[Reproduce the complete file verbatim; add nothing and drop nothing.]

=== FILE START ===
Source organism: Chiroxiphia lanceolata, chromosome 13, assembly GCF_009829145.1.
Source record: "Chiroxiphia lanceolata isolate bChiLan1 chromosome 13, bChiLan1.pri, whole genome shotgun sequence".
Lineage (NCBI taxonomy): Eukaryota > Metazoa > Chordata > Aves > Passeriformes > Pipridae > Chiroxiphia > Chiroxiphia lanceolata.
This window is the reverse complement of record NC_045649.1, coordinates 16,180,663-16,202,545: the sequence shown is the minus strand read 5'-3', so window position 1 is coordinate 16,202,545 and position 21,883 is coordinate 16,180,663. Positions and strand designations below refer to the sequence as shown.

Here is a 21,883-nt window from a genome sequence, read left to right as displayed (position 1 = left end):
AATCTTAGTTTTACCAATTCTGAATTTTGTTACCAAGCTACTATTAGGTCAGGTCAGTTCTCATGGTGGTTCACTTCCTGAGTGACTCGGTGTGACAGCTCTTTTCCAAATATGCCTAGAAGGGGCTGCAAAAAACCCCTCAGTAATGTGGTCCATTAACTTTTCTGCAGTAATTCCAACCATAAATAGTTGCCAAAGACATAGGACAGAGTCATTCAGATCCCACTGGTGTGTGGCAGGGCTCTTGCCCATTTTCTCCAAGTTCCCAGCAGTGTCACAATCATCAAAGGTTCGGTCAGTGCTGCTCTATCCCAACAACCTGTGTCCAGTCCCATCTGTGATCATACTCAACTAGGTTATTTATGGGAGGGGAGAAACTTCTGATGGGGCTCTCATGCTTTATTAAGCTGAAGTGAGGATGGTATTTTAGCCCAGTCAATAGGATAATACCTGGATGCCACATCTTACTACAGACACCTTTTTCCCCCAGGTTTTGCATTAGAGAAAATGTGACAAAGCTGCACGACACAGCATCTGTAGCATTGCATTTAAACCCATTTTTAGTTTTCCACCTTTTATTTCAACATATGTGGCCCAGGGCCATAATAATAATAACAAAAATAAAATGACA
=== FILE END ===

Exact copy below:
Source organism: Chiroxiphia lanceolata, chromosome 13, assembly GCF_009829145.1.
Source record: "Chiroxiphia lanceolata isolate bChiLan1 chromosome 13, bChiLan1.pri, whole genome shotgun sequence".
Lineage (NCBI taxonomy): Eukaryota > Metazoa > Chordata > Aves > Passeriformes > Pipridae > Chiroxiphia > Chiroxiphia lanceolata.
This window is the reverse complement of record NC_045649.1, coordinates 16,180,663-16,202,545: the sequence shown is the minus strand read 5'-3', so window position 1 is coordinate 16,202,545 and position 21,883 is coordinate 16,180,663. Positions and strand designations below refer to the sequence as shown.

Here is a 21,883-nt window from a genome sequence, read left to right as displayed (position 1 = left end):
AATCTTAGTTTTACCAATTCTGAATTTTGTTACCAAGCTACTATTAGGTCAGGTCAGTTCTCATGGTGGTTCACTTCCTGAGTGACTCGGTGTGACAGCTCTTTTCCAAATATGCCTAGAAGGGGCTGCAAAAAACCCCTCAGTAATGTGGTCCATTAACTTTTCTGCAGTAATTCCAACCATAAATAGTTGCCAAAGACATAGGACAGAGTCATTCAGATCCCACTGGTGTGTGGCAGGGCTCTTGCCCATTTTCTCCAAGTTCCCAGCAGTGTCACAATCATCAAAGGTTCGGTCAGTGCTGCTCTATCCCAACAACCTGTGTCCAGTCCCATCTGTGATCATACTCAACTAGGTTATTTATGGGAGGGGAGAAACTTCTGATGGGGCTCTCATGCTTTATTAAGCTGAAGTGAGGATGGTATTTTAGCCCAGTCAATAGGATAATACCTGGATGCCACATCTTACTACAGACACCTTTTTCCCCCAGGTTTTGCATTAGAGAAAATGTGACAAAGCTGCACGACACAGCATCTGTAGCATTGCATTTAAACCCATTTTTAGTTTTCCACCTTTTATTTCAACATATGTGGCCCAGGGCCATAATAATAATAACAAAAATAAAATGACA